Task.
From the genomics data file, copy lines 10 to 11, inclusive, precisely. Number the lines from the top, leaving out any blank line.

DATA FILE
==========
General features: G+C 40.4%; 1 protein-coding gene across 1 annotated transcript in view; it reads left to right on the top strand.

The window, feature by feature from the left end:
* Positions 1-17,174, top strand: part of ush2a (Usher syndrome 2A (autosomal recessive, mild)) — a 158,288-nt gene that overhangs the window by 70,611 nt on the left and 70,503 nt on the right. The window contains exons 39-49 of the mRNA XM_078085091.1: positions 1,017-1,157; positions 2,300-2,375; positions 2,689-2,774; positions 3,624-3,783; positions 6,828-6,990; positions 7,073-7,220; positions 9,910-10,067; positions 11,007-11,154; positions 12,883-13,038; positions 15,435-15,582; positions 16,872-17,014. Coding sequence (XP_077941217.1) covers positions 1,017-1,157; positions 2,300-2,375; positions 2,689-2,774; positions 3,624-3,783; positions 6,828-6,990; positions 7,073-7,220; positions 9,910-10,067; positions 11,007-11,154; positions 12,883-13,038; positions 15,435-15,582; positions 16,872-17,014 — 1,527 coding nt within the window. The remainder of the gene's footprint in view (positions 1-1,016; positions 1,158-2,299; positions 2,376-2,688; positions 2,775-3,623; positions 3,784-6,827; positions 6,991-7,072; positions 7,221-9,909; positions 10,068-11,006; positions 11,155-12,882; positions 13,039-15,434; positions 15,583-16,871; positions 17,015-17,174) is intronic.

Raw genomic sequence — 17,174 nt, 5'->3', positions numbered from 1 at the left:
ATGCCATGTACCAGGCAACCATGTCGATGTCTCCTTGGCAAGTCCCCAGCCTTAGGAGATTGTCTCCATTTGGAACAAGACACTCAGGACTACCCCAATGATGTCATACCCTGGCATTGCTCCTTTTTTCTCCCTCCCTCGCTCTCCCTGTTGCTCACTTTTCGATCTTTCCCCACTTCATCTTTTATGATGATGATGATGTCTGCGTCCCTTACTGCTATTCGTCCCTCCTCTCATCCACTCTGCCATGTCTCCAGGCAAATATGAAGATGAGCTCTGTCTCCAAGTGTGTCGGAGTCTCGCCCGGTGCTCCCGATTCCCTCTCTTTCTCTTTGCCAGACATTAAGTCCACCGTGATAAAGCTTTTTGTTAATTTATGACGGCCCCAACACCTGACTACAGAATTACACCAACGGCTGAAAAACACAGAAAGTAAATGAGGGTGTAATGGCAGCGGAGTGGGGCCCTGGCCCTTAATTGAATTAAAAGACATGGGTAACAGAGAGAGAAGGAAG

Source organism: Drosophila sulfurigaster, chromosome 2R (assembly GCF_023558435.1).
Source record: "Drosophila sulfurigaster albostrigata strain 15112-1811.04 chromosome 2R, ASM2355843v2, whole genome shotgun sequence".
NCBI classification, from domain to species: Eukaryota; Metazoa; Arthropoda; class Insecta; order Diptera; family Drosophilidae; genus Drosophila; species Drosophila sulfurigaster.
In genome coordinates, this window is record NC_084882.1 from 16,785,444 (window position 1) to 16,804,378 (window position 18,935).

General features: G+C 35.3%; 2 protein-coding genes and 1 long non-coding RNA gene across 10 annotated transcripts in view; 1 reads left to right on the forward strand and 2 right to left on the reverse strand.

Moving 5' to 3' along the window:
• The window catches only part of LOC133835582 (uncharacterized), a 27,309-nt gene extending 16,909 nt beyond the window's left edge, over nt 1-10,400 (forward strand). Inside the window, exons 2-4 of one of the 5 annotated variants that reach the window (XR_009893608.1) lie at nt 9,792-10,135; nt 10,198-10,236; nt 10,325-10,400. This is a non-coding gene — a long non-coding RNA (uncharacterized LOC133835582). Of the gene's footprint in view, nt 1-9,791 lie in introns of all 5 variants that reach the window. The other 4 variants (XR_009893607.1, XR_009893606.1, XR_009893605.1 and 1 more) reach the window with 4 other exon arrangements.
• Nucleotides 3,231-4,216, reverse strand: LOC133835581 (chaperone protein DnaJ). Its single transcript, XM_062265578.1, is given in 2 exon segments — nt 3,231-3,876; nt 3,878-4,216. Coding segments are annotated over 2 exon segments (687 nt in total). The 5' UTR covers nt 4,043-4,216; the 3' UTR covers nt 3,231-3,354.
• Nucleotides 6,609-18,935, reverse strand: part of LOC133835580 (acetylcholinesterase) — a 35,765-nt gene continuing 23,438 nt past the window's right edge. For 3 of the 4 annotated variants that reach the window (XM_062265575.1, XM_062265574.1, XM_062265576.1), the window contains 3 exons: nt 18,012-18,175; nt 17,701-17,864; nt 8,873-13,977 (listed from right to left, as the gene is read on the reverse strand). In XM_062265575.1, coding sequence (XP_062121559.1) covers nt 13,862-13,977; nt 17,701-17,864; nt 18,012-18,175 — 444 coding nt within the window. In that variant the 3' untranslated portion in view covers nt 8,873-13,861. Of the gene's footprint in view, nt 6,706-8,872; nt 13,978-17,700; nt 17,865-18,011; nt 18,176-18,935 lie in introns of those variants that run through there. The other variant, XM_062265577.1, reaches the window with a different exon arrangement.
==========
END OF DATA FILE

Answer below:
General features: G+C 35.3%; 2 protein-coding genes and 1 long non-coding RNA gene across 10 annotated transcripts in view; 1 reads left to right on the forward strand and 2 right to left on the reverse strand.

Moving 5' to 3' along the window: